Transportation Tuesday: FTL vs. LTL
If you’re new to logistics, you have probably noticed the industry’s abundance of acronyms. Spend any amount of time investigating domestic transportation and you’ll soon find a pair of acronyms that crop up more frequently than the innumerable others: FTL and LTL. While FTL and LTL are simple concepts in the realm of logistics, understanding them is crucial for considering your options in 3PL solutions. Here’s a quick explainer to help.
LTL – Less Than Truckload Shipping
Function: Shippers use LTL truck transportation when they have a Less-Than Truckload shipment. That is, they need to book only a portion of a truck’s total capacity. Multiple shippers can reserve space aboard a single truck.
Cost: LTL splits up the total cost of a truck trailer’s capacity into smaller pieces. Shippers with smaller loads don’t have to commit cash to reserve an entire trailer. It makes truck transportation more accessible to organizations with lower shipment volumes or smaller transportation budgets. You only must spend the money to reserve the exact amount of space you need and no more. However, LTL services may cost more on a per-unit/pallet basis than FTL.
Transit Time: An LTL service may not go directly from pickup to your shipment’s destination. The carrier may have stops scheduled for other clients with shipments on board before it reaches your drop-off point. For that reason, direct-route services are not as common with LTL.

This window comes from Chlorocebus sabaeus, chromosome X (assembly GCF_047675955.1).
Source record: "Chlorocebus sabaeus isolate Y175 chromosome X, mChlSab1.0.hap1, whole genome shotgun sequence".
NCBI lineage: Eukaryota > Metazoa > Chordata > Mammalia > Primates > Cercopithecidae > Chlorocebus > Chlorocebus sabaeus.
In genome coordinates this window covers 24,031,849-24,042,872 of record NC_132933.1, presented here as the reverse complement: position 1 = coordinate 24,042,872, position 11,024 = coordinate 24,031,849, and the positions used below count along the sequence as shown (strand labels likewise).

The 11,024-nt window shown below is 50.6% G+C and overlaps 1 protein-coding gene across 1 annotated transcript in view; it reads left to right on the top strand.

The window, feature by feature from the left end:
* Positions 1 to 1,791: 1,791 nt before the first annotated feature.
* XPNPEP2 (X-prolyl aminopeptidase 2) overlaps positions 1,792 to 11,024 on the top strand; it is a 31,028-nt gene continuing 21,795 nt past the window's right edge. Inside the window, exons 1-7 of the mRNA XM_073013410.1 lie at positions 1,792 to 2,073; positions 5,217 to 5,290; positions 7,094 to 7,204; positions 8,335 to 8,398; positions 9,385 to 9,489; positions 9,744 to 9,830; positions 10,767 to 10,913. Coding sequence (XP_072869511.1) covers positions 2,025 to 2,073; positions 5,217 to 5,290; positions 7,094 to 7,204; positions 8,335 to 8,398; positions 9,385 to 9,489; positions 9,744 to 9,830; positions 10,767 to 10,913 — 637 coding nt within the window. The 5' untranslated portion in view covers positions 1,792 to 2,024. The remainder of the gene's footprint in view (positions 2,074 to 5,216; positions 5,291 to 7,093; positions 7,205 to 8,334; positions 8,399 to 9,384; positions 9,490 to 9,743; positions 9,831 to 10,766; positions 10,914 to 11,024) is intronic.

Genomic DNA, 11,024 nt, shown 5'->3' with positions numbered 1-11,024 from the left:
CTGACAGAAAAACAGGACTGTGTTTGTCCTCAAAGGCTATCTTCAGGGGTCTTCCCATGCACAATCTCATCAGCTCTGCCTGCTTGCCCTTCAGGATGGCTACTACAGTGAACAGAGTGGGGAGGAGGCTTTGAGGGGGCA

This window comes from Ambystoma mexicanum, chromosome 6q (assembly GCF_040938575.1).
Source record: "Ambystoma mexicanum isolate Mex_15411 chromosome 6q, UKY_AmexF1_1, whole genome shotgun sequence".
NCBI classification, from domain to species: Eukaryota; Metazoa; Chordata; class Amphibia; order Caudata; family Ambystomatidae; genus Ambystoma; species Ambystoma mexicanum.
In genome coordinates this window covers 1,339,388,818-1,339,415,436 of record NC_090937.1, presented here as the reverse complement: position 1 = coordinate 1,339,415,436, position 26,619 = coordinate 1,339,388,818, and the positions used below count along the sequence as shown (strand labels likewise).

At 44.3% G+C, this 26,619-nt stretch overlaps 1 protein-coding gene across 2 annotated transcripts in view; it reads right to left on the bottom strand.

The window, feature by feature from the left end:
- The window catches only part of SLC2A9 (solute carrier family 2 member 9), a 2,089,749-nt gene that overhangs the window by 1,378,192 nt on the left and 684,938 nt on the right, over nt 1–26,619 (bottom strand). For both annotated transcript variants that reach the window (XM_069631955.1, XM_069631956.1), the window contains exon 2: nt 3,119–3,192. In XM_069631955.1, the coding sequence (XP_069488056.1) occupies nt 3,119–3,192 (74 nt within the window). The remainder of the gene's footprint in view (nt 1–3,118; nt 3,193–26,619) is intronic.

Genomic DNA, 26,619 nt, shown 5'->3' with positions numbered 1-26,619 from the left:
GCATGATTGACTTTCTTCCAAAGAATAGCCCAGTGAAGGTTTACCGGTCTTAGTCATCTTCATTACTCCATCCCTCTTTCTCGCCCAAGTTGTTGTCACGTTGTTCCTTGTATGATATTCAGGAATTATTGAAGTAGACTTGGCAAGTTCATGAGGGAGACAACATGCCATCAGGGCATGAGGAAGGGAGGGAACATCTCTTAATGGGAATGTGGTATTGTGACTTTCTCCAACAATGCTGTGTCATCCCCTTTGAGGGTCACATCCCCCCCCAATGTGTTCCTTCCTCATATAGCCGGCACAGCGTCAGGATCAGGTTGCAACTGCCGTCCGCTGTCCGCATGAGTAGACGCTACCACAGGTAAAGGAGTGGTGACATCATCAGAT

Advantages: LTL is preferred for organizations without bulk shipment needs. If you only need to move a few pallets at a time, it’s a more cost-effective option.
Disadvantages: There are a few shortcomings to LTL shipping. It tends to have longer transit times than FTL since other shippers have freight aboard for delivery. Plus, your goods may be handled a few times to offload other shipments at their destinations.
FTL – Full Truckload Shipping
Function: Shippers use FTL truck transportation for Full Truckload shipments. In other words, the load requires an entire trailer for transit. Instances that necessitate FTL transportation include high-volume/large-item loads, short transit time requirements, fragile cargo, and more.
Cost: The overall cost of FTL is typically higher than LTL by virtue of booking an entire trailer load. However, booking an FTL shipment may be more cost-effective than shipping the same volume across multiple LTL services.
Transit Time: FTL truck services go directly from pick-up to drop-off destinations. There are no additional stops in between.
Advantages: FTL is often a safer, more reliable bet than LTL. The routes are direct, your freight is handled fewer times, and there are fewer variables overall.
Disadvantages: There isn’t much pricing flexibility with FTL. You’re on the hook for the cost of the whole trailer and can’t divvy up your load to get the best spot rates.
Should You Use FTL, LTL, or Both?
Figuring out whether to opt for LTL or FTL depends on your organization’s specific needs. Are you a bulk shipper moving components for manufacturing? FTL is the best bet. Are you a small business looking to transport inventory for the holiday shopping season? LTL may be a better choice. For many, the solution lies in a combination of the two.
Whatever your needs are, working with a 3PL is one of the best ways to sort out the best truck transportation solution. The experts at Scarbrough Transportation can tailor an FTL or LTL service strategy that builds a path to sustained success in domestic logistics.